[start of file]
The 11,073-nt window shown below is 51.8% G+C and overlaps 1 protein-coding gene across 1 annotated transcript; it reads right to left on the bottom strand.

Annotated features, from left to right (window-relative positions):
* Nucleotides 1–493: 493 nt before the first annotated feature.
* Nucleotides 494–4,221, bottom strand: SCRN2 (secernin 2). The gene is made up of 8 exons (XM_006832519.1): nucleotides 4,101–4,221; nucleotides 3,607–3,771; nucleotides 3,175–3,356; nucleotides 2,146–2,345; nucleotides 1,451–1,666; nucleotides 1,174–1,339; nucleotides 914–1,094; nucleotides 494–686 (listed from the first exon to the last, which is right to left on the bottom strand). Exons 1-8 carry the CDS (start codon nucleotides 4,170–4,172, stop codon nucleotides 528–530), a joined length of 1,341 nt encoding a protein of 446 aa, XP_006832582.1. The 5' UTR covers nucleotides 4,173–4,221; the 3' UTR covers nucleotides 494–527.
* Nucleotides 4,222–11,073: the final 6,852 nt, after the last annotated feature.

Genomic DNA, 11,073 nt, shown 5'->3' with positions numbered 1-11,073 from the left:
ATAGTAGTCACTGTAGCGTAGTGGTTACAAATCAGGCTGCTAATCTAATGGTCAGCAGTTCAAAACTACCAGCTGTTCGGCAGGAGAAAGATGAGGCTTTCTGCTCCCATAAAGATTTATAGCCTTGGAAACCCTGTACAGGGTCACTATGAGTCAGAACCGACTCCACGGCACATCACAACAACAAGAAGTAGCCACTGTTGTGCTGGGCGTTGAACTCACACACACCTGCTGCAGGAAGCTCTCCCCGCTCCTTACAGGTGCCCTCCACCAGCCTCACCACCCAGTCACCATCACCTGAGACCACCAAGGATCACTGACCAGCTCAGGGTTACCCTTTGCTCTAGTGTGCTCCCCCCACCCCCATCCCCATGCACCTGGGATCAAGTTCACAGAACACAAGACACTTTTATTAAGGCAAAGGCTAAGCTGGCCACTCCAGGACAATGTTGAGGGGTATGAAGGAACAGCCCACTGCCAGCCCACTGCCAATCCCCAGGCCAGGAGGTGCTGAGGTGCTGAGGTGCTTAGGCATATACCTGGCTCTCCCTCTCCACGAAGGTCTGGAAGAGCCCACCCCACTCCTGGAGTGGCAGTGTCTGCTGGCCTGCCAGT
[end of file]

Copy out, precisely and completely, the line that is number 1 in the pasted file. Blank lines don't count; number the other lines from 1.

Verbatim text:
The 11,073-nt window shown below is 51.8% G+C and overlaps 1 protein-coding gene across 1 annotated transcript; it reads right to left on the bottom strand.